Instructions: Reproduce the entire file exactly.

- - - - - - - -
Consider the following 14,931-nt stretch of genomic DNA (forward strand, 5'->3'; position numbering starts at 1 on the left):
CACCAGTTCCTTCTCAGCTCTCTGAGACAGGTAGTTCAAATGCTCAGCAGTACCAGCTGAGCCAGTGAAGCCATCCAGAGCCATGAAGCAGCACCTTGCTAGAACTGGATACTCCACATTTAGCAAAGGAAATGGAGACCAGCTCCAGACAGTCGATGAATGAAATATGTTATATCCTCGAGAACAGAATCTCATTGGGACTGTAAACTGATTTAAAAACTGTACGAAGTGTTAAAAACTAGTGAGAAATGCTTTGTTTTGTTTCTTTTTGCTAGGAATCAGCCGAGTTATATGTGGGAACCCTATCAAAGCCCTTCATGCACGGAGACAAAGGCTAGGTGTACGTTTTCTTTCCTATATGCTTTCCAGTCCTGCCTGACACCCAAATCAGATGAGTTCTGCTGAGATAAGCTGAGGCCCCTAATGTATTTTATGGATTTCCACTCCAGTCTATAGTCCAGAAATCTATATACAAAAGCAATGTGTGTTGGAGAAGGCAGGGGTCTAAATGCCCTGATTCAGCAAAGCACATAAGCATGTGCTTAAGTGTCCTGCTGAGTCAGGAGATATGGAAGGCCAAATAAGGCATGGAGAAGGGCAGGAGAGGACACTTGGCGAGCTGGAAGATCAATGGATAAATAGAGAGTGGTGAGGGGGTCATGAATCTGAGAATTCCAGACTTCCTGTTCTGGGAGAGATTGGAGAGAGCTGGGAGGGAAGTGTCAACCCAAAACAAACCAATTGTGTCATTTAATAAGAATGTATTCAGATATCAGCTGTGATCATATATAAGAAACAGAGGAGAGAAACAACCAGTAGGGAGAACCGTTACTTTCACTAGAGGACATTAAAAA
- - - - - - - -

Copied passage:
Consider the following 14,931-nt stretch of genomic DNA (forward strand, 5'->3'; position numbering starts at 1 on the left):
CACCAGTTCCTTCTCAGCTCTCTGAGACAGGTAGTTCAAATGCTCAGCAGTACCAGCTGAGCCAGTGAAGCCATCCAGAGCCATGAAGCAGCACCTTGCTAGAACTGGATACTCCACATTTAGCAAAGGAAATGGAGACCAGCTCCAGACAGTCGATGAATGAAATATGTTATATCCTCGAGAACAGAATCTCATTGGGACTGTAAACTGATTTAAAAACTGTACGAAGTGTTAAAAACTAGTGAGAAATGCTTTGTTTTGTTTCTTTTTGCTAGGAATCAGCCGAGTTATATGTGGGAACCCTATCAAAGCCCTTCATGCACGGAGACAAAGGCTAGGTGTACGTTTTCTTTCCTATATGCTTTCCAGTCCTGCCTGACACCCAAATCAGATGAGTTCTGCTGAGATAAGCTGAGGCCCCTAATGTATTTTATGGATTTCCACTCCAGTCTATAGTCCAGAAATCTATATACAAAAGCAATGTGTGTTGGAGAAGGCAGGGGTCTAAATGCCCTGATTCAGCAAAGCACATAAGCATGTGCTTAAGTGTCCTGCTGAGTCAGGAGATATGGAAGGCCAAATAAGGCATGGAGAAGGGCAGGAGAGGACACTTGGCGAGCTGGAAGATCAATGGATAAATAGAGAGTGGTGAGGGGGTCATGAATCTGAGAATTCCAGACTTCCTGTTCTGGGAGAGATTGGAGAGAGCTGGGAGGGAAGTGTCAACCCAAAACAAACCAATTGTGTCATTTAATAAGAATGTATTCAGATATCAGCTGTGATCATATATAAGAAACAGAGGAGAGAAACAACCAGTAGGGAGAACCGTTACTTTCACTAGAGGACATTAAAAA